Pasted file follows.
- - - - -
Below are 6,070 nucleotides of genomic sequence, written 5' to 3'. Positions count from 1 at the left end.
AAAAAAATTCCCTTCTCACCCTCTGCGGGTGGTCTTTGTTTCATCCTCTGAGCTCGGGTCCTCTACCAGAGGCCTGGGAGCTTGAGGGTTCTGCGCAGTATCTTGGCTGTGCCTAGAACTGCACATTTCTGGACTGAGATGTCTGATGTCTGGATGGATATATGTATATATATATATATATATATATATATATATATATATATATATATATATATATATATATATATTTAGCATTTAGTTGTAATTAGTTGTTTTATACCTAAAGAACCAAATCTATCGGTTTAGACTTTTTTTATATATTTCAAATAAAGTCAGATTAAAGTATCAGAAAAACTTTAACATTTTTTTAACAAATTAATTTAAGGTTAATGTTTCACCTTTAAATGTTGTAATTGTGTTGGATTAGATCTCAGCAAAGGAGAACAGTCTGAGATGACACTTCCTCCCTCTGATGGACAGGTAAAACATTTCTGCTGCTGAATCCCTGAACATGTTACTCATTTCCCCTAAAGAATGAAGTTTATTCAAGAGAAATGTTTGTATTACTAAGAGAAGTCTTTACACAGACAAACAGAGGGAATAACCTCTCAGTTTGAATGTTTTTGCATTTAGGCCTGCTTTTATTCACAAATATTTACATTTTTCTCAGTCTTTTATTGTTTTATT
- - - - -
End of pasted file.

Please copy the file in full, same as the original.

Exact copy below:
Below are 6,070 nucleotides of genomic sequence, written 5' to 3'. Positions count from 1 at the left end.
AAAAAAATTCCCTTCTCACCCTCTGCGGGTGGTCTTTGTTTCATCCTCTGAGCTCGGGTCCTCTACCAGAGGCCTGGGAGCTTGAGGGTTCTGCGCAGTATCTTGGCTGTGCCTAGAACTGCACATTTCTGGACTGAGATGTCTGATGTCTGGATGGATATATGTATATATATATATATATATATATATATATATATATATATATATATATATATATATATATATATTTAGCATTTAGTTGTAATTAGTTGTTTTATACCTAAAGAACCAAATCTATCGGTTTAGACTTTTTTTATATATTTCAAATAAAGTCAGATTAAAGTATCAGAAAAACTTTAACATTTTTTTAACAAATTAATTTAAGGTTAATGTTTCACCTTTAAATGTTGTAATTGTGTTGGATTAGATCTCAGCAAAGGAGAACAGTCTGAGATGACACTTCCTCCCTCTGATGGACAGGTAAAACATTTCTGCTGCTGAATCCCTGAACATGTTACTCATTTCCCCTAAAGAATGAAGTTTATTCAAGAGAAATGTTTGTATTACTAAGAGAAGTCTTTACACAGACAAACAGAGGGAATAACCTCTCAGTTTGAATGTTTTTGCATTTAGGCCTGCTTTTATTCACAAATATTTACATTTTTCTCAGTCTTTTATTGTTTTATT